Saturday, September 26, 2009

When #fail no longer matters

(This blog entry is part of the This American Life* series)

You can not fault her for not trying. On the flight from Washington to Buenos Aires, the person next to me was part of a bigger group, all Korean. I was curious whether they were visiting Argentina as tourist, or visiting family. There is a large Korean population in Argentina. It was neither. They were on all missionaries for a Korean Christian Church.

Thinking back at my visit to Provo, Utah several years ago, I imagined that, like the missionaries of the Church of the Latter Day Saints, they must have prepared well and must be fluent in Spanish. Were they mormons, they might even have specialized in the typical Argentinean pronunciation and studied their culture.

She was no mormon. She did not speak a single word of Spanish and knew almost nothing about the people and the county. On a scale of 1-10, the preparation for their ‘sales’ call, was a lousy 1.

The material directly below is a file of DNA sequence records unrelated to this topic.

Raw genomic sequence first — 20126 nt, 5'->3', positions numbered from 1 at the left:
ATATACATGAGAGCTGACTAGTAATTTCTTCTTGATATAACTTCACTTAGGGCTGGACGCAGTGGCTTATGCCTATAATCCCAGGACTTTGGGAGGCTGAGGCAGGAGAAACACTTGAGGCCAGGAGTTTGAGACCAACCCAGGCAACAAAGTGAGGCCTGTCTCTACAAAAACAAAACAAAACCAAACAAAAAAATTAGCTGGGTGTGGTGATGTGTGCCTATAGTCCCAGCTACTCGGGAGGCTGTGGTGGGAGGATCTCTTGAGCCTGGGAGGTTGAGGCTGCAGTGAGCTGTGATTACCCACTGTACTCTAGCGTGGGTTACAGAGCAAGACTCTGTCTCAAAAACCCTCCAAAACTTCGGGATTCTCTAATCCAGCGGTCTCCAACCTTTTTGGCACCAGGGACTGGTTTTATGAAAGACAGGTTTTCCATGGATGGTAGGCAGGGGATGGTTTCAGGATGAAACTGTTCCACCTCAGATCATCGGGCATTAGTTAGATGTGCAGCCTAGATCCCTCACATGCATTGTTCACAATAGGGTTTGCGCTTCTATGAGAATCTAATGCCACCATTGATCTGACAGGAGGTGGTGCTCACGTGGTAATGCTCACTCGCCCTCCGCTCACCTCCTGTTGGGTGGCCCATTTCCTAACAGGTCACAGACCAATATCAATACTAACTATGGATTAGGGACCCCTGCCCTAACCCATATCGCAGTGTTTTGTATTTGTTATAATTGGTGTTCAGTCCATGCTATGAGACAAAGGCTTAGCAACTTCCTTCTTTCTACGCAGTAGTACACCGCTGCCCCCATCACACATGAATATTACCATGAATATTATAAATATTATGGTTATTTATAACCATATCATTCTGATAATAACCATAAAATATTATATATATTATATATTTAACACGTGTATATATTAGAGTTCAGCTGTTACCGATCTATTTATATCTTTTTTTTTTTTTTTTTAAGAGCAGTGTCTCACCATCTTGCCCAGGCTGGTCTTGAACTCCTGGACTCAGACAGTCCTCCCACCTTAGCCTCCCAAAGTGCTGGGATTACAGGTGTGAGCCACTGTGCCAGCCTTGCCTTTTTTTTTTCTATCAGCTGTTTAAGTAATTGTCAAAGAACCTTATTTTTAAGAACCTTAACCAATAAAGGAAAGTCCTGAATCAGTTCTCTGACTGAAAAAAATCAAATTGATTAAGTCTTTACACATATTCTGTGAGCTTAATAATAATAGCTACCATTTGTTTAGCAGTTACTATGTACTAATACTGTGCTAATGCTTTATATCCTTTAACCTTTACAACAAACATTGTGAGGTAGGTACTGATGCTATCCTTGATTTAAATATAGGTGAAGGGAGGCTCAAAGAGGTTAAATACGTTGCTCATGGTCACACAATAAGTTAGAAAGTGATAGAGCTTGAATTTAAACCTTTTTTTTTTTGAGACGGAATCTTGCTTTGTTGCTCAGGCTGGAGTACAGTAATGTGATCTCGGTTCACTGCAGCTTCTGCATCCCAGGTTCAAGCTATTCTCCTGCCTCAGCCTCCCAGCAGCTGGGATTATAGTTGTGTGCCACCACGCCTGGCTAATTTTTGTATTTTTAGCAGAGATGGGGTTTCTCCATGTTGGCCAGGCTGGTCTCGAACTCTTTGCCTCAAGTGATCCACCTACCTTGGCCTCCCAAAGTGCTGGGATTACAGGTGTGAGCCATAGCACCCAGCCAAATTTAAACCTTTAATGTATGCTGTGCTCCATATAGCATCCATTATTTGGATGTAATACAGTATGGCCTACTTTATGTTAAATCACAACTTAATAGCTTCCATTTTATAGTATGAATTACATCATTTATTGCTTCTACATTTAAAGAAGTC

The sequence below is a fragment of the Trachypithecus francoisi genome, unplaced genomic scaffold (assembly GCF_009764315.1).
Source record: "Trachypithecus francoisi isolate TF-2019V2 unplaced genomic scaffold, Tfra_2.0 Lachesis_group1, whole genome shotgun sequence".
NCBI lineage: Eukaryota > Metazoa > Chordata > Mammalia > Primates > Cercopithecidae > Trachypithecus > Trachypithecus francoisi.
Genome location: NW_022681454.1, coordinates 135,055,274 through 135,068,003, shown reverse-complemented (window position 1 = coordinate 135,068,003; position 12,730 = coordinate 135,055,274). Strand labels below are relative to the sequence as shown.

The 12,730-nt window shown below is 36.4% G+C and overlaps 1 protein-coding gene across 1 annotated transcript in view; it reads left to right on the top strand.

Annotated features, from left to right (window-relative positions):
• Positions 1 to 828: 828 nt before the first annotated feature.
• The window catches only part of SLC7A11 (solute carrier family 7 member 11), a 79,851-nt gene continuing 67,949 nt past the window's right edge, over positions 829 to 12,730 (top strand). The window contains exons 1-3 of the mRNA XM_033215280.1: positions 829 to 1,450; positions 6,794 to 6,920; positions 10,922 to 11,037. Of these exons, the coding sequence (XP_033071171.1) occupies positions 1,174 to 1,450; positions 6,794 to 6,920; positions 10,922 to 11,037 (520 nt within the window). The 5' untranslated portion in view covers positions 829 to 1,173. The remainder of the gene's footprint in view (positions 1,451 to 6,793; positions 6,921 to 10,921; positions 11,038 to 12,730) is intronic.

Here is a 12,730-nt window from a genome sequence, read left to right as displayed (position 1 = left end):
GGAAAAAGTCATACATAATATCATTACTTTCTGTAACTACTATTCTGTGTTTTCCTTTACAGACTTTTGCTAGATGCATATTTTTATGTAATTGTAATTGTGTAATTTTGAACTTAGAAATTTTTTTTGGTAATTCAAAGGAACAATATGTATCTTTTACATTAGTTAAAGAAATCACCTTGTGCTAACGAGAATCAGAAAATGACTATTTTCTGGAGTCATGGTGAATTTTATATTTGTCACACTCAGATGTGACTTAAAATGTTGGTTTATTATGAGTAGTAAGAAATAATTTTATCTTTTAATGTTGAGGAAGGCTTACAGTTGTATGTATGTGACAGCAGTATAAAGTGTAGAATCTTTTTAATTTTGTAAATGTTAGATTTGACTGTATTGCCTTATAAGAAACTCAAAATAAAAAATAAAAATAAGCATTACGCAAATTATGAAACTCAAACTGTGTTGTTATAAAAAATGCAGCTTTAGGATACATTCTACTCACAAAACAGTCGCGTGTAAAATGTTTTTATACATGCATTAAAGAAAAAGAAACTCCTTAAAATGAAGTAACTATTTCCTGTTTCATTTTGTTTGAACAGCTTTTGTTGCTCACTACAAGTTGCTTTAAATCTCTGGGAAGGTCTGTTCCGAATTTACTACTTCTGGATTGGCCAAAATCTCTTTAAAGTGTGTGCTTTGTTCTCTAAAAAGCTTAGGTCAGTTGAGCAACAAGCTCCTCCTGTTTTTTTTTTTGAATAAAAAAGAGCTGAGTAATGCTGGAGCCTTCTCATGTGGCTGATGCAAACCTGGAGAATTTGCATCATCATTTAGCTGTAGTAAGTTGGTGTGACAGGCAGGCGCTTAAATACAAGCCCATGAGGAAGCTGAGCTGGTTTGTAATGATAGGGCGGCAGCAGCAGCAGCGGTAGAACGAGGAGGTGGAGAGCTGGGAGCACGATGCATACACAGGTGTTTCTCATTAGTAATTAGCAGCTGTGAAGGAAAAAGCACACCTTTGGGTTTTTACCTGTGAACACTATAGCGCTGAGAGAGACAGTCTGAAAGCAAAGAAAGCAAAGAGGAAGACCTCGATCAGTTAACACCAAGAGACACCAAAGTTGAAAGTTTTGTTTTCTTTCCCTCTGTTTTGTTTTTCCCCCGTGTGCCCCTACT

She did have a small booklet, called Amor y Esperanza, containing phrases she was able to pronounce. The plan was to approach people in the street, belch out some phrases and convert the people in this Catholic country to a Korean Christian Church. Knowing the portenos, good luck with that.

The first commandment in their booklet had to be “failure makes you stronger” I admire the effort.

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